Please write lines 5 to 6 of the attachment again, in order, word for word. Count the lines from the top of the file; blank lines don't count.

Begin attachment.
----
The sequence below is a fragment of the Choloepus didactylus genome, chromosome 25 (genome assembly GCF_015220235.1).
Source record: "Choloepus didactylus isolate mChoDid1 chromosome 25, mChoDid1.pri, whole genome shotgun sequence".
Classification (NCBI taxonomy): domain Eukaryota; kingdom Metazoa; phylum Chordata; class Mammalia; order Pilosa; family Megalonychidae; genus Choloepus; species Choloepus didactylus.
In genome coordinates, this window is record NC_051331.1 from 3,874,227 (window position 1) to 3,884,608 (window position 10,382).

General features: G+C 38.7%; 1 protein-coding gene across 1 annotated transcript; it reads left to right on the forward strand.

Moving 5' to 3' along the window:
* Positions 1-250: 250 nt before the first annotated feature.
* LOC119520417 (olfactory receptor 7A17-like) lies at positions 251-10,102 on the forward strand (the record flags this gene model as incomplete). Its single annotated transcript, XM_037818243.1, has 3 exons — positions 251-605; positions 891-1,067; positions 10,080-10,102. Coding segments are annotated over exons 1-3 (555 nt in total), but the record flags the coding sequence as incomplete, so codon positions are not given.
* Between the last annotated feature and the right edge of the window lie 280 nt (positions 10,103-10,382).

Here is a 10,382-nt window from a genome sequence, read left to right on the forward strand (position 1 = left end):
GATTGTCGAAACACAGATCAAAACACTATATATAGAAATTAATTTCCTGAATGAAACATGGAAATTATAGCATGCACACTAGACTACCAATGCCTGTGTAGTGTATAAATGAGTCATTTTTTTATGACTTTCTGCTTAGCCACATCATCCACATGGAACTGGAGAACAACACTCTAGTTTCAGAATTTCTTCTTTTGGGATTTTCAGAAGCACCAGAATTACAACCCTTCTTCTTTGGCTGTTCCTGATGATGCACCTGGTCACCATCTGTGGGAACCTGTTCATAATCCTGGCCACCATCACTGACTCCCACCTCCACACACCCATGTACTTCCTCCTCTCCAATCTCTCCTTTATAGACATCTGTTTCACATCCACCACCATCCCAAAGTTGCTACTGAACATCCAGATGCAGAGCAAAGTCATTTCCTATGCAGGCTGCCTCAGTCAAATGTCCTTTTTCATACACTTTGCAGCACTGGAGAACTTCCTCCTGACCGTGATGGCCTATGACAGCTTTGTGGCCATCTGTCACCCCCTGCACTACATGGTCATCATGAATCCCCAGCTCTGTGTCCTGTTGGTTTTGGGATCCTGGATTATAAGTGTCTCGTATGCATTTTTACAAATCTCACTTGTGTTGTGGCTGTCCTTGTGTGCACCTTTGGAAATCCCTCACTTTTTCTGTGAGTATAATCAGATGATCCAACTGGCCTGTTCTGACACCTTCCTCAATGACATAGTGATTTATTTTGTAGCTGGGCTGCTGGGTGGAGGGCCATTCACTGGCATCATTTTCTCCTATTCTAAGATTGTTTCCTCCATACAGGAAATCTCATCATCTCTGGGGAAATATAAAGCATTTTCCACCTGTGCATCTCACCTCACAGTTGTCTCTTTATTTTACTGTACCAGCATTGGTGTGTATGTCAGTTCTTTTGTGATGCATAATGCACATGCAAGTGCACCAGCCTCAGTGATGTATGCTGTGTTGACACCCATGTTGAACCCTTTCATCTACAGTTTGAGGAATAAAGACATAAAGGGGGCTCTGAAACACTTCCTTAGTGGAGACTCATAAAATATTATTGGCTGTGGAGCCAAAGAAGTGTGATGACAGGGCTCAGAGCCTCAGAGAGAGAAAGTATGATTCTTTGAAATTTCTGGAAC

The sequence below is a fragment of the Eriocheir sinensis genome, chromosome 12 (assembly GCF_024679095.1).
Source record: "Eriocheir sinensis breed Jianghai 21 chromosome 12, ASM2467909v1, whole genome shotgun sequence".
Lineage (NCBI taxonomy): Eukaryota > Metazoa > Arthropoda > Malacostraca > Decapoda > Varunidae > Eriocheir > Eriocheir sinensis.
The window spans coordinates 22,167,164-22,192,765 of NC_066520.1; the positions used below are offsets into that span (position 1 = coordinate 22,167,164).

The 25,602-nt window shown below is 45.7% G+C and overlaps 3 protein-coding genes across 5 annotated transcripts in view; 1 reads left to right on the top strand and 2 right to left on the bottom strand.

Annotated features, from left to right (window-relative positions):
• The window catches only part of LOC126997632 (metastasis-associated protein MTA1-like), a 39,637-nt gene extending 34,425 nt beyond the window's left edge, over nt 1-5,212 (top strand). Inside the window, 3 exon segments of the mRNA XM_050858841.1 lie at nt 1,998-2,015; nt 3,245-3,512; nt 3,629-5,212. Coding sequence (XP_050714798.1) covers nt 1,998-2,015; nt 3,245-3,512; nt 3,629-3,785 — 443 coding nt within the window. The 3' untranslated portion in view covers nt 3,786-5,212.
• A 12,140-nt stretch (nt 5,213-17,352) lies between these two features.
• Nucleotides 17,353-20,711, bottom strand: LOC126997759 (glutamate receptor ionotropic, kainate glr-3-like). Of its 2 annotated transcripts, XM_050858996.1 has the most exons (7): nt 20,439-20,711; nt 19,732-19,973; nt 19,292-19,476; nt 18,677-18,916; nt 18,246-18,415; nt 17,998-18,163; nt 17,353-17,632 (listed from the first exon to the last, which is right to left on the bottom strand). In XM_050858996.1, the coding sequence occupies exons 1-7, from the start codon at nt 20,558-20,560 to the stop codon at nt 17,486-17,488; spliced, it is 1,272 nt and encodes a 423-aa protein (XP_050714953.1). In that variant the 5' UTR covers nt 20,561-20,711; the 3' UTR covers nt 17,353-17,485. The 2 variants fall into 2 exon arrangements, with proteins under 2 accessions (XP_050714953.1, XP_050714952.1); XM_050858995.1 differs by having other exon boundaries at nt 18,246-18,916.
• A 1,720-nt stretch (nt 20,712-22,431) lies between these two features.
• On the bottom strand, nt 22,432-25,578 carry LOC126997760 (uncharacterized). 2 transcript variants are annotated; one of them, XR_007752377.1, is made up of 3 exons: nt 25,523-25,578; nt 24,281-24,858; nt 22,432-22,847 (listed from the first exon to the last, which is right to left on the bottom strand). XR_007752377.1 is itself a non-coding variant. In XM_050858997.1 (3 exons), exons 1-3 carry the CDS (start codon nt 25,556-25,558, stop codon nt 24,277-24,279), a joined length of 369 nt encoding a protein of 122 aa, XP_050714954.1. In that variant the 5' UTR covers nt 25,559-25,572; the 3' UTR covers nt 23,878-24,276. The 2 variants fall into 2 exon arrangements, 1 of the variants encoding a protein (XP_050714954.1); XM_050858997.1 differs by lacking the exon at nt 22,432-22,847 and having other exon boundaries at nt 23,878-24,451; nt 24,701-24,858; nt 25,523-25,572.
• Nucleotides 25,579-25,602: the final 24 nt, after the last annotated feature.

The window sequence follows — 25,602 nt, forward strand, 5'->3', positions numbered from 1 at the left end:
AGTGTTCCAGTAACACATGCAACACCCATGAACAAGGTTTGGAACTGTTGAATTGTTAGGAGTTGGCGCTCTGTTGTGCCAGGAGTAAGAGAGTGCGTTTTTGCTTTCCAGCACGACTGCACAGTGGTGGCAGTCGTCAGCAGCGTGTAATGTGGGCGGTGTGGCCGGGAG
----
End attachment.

General features: G+C 38.7%; 1 protein-coding gene across 1 annotated transcript; it reads left to right on the forward strand.

Moving 5' to 3' along the window: